Science Fair Project Encyclopedia
San Francisco Bay
The San Francisco Bay is a shallow, productive estuary in which water draining approximately forty percent of California, flowing in the Sacramento and San Joaquin rivers from the Sierra Nevada mountains, enters the Pacific Ocean. Technically, the Sacramento River flows into Suisun Bay, which flows through the Carquinez Strait to meet with the Napa River at the entrance to San Pablo Bay, which connects at its south end to San Francisco Bay, although the entire group of interconnected bays are often referred to as "the San Francisco Bay."
The Bay covers somewhere between 400 and 1600 square miles, depending on which sub-bays (such as San Pablo Bay), estuaries, wetlands, and so on are included in the measurement. The main part of the Bay measures 3 to 12 miles wide east-to-west and somewhere between 48 mi (77 km)1 and 60 mi (97 km)2 north-to-south. One difficulty in obtaining accurate measurements is that the wetlands and inlets of the bay have been gradually and deliberately filled in, changing the Bay's size since the mid-1800s by as much as one third or even more. Recently, large acreages of wetlands have been restored, further confusing the issue of the Bay's size.
Despite its value as a waterway and harbor, the many thousands of acres (several km²) of marshy wetlands forming the edges of the bay were considered for many years to be wasted space. As a result, soil excavated for building projects or dredged from channels was often dumped onto the wetlands and into other parts of the bay as landfill. From the mid-1800s through the late 1900s, more than a third of the original bay was filled and often built on. The deep, damp soil in these areas is subject to liquefaction during earthquakes, and most of the major damage close to the Bay in the Loma Prieta earthquake of 1989 occurred to structures on these areas. In the 1990s, the San Francisco airport proposed filling in hundreds more acres (km²) to extend its overcrowded international runways in exchange for purchasing other parts of the bay and converting them back to wetlands. The idea was, and remains, controversial.
Role in California settlement
This famous bay was the epicenter of American settlement in the Far West during the 19th century. From the 1820s onward, American presidents and expansionists coveted the bay as a great natural harbor in the Pacific. After many failed efforts to buy the bay and varying areas around it, the US Navy and Army seized the region from Mexico during the Mexican-American War (1845-1848). During the California gold rush of 1848-1850s, San Francisco Bay instantly became one of the world's greatest seaports, dominating shipping and transportation in the American West until the last years of the nineteenth century. The bay's regional importance became paramount when in 1869 the transcontinental railroad located its western terminus in Oakland. San Francisco Bay continues to support some of the densest industrial production and urban settlement in the United States. The San Francisco Bay Area is the American West's second-largest urban area with approximately 8 million residents.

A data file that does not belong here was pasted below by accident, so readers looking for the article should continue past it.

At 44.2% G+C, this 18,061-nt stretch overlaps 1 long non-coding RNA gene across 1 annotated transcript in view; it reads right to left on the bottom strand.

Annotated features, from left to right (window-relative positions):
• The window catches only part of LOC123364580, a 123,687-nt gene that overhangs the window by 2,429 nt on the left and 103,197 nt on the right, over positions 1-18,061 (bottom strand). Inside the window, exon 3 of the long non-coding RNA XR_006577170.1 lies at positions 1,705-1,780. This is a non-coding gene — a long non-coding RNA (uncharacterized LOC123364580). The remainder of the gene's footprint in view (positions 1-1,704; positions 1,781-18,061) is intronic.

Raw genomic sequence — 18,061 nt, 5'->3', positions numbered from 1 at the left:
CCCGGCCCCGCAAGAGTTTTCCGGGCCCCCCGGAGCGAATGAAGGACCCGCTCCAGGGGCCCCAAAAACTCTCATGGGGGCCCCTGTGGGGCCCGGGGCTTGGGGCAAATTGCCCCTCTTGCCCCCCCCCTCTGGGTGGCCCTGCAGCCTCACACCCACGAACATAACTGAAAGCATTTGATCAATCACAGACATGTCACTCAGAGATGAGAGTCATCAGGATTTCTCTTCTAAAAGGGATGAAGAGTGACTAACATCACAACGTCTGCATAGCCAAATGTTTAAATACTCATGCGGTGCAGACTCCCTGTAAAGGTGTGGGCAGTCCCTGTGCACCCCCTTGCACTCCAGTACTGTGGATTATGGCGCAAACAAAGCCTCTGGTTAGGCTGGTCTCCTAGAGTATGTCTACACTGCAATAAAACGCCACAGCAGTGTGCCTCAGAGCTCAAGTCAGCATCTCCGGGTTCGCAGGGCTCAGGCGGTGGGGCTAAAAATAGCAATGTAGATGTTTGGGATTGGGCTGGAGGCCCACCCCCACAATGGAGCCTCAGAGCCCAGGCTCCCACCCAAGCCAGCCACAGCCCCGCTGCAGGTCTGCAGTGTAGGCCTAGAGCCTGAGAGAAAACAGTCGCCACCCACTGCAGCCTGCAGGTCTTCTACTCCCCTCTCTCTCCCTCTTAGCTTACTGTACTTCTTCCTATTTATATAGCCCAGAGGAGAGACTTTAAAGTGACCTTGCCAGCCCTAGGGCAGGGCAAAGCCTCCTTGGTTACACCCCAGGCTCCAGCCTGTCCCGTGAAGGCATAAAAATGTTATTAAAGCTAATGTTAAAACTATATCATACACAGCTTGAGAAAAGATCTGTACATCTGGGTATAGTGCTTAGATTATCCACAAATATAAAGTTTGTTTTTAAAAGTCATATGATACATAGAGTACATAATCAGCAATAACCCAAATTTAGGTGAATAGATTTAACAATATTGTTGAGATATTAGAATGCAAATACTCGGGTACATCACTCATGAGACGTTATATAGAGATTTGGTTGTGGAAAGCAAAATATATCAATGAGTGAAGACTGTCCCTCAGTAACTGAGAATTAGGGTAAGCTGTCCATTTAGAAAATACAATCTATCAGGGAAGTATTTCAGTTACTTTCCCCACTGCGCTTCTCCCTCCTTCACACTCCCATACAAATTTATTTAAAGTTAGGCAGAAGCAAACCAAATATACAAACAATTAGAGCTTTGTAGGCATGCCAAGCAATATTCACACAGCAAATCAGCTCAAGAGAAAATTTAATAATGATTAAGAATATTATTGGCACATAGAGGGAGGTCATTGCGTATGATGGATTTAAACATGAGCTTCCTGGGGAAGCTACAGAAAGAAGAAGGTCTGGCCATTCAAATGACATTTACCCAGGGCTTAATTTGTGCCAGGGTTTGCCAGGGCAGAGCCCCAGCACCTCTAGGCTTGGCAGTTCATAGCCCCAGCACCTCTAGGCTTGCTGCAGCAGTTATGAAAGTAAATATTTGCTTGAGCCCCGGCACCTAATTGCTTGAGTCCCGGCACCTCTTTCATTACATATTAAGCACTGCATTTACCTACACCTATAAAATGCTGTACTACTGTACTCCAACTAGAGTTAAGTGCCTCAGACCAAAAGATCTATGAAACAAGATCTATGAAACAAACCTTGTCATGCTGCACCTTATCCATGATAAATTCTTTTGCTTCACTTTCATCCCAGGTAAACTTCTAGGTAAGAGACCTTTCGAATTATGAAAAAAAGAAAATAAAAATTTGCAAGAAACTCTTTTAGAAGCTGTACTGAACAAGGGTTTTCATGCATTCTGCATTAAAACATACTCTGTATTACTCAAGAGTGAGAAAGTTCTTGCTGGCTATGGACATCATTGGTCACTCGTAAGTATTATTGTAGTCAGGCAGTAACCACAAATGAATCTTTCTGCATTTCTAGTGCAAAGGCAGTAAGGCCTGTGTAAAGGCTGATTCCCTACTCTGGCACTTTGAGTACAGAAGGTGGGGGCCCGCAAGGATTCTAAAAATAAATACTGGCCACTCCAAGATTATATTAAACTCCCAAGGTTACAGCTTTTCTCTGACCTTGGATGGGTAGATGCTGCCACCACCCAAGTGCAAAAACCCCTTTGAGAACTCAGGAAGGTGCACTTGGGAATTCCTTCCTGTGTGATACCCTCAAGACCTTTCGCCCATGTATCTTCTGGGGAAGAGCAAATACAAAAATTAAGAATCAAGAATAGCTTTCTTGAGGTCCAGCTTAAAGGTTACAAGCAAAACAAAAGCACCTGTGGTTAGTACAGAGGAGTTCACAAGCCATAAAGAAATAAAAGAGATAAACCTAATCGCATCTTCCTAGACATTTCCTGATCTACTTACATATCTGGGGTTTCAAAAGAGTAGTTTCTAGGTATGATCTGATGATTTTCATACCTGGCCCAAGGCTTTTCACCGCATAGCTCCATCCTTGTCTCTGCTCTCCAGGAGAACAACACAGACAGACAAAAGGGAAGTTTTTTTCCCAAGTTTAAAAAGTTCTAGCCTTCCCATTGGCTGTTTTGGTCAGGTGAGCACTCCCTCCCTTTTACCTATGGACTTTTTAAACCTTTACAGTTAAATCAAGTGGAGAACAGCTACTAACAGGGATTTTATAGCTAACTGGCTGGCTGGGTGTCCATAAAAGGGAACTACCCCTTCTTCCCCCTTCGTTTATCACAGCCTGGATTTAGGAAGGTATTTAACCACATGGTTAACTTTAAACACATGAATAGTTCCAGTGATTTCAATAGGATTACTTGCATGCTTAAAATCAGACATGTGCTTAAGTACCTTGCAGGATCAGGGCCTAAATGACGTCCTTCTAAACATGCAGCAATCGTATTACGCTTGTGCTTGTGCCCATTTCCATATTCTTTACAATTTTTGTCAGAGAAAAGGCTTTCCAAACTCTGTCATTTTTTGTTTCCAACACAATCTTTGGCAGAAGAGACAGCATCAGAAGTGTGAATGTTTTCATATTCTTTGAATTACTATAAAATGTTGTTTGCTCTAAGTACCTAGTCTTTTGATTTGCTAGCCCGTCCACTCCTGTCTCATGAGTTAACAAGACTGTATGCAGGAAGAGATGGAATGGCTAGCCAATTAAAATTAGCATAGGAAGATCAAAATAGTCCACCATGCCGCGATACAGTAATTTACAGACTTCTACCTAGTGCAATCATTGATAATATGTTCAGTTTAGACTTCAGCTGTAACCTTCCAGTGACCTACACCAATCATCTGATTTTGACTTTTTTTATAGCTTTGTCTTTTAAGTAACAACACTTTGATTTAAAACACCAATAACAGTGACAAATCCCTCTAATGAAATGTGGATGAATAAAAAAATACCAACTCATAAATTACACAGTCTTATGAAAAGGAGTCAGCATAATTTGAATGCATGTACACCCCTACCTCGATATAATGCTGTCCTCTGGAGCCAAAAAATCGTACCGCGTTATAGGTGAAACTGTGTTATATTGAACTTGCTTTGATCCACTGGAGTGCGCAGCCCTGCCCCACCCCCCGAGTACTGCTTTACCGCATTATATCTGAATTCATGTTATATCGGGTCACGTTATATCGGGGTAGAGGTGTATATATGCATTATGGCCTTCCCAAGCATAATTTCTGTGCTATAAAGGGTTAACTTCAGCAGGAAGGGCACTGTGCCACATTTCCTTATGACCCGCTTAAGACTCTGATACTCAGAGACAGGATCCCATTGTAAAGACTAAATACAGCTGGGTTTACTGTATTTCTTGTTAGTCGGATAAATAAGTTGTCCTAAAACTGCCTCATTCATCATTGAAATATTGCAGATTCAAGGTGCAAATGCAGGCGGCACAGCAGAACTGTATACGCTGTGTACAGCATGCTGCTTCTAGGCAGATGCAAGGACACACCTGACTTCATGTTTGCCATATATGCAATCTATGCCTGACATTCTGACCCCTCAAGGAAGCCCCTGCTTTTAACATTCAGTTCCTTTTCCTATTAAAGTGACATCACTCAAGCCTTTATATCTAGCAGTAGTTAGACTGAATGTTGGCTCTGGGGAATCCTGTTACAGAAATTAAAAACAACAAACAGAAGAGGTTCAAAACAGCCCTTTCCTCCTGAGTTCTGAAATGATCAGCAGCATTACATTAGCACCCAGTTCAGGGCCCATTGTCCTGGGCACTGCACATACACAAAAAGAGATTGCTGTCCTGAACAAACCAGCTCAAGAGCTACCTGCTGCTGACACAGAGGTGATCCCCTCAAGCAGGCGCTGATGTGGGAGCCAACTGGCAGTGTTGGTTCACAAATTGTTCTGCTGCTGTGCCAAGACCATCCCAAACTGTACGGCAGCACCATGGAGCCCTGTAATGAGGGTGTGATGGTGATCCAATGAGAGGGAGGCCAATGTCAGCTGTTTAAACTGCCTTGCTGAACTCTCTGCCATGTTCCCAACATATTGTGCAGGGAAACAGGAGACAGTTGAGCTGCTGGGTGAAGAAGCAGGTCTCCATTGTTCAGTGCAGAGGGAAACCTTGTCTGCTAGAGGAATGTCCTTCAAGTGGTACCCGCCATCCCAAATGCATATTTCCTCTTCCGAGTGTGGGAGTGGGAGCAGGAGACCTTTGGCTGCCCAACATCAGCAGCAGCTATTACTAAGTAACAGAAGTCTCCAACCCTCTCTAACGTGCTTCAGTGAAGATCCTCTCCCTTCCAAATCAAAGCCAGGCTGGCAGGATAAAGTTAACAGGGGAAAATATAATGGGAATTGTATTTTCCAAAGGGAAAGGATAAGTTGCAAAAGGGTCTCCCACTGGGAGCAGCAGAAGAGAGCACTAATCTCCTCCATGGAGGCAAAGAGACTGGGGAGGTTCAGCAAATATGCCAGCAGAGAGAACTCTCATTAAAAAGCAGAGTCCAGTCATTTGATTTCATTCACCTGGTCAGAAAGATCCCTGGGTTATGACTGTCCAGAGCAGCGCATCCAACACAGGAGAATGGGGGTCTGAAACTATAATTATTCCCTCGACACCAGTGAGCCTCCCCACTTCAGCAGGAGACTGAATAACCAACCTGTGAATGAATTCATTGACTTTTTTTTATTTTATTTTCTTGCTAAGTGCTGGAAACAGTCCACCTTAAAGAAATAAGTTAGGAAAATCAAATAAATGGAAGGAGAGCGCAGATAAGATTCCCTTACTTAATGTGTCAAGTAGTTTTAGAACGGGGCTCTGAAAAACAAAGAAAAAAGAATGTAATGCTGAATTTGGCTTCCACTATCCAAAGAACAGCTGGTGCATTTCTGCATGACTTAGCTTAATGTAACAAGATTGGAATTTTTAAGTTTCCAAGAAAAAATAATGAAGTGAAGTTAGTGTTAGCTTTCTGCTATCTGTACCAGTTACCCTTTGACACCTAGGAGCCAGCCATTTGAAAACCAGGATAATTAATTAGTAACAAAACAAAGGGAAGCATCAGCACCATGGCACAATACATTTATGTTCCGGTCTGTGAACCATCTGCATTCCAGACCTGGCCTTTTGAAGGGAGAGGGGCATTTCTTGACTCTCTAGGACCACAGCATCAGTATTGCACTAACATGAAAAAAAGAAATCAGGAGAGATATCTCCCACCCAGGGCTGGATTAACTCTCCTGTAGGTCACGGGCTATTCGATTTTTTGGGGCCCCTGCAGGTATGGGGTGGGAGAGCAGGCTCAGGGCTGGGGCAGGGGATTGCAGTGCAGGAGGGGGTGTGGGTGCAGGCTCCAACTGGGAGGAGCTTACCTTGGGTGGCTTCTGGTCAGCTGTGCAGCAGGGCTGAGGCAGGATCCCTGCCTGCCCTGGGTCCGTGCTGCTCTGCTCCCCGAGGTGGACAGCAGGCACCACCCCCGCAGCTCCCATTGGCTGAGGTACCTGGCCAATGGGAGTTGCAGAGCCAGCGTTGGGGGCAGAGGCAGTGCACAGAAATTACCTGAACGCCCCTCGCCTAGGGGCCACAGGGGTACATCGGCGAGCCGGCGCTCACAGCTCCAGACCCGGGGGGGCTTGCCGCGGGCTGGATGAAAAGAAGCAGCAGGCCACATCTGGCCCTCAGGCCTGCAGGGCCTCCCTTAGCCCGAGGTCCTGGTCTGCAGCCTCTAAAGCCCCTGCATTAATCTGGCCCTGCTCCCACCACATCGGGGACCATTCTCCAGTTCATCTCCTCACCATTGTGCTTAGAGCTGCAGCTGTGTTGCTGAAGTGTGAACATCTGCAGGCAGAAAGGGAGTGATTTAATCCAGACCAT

Despite its urban and industrial character, San Francisco Bay and the Sacramento-San Joaquin Delta remain perhaps California's most important ecological habitats. California's Dungeness crab, Pacific halibut, and Pacific salmon fisheries rely on the bay as a nursery. The few remaining salt marshes now represent most of California's remaining salt marsh, supporting a number of endangered species and providing key ecosystem services such as filtering pollutants and sediments from the rivers. Most famously, the bay is a key link in the Pacific flyway . Millions of waterfowl annually use the bay shallows as a refuge. SF Bay provided the nation's first wildlife refuge, Oakland's artificial Lake Merritt (constructed in the 1860s) and America's first urban National Wildlife Refuge, the San Francisco Bay National Wildlife Refuge (1972).
Tellingly, much of the SFBNWR consists of salt evaporation ponds purchased or leased from Leslie Salt Company and its successor, Cargill Corporation . These salt ponds produce salt for a variety of industrial purposes, including chlorine bleach and plastics manufacture, as well as supporting dense populations of brine shrimp, and therefore serving as feeding areas for waterfowl. In 2003, California and Cargill entered one of the largest private land purchases in American history, with the state and federal governments paying about $200 million for 16,000 acres (65 km²) of salt ponds in the south bay. SFBNWR and state biologists hope to restore some of the recently purchased ponds as tidal wetlands.
San Francisco Bay is spanned by five bridges: the Golden Gate Bridge (which was the largest suspension bridge ever built at the time of its construction), the Richmond-San Rafael Bridge, the San Francisco-Oakland Bay Bridge, the Hayward-San Mateo Bridge and the Dumbarton Bridge.
The San Francisco Bay is a mecca for sailors, due to consistent strong winds (Beaufort force 6 is common on summer afternoons) and protection from large open ocean swells. Yachting and Yacht racing are popular pastimes and the San Francisco Bay area is home to many of the world's top sailors.
- 1. 1999 Grolier Multimedia Encyclopedia.
- 2. 1988 Encyclopedia Britannica.
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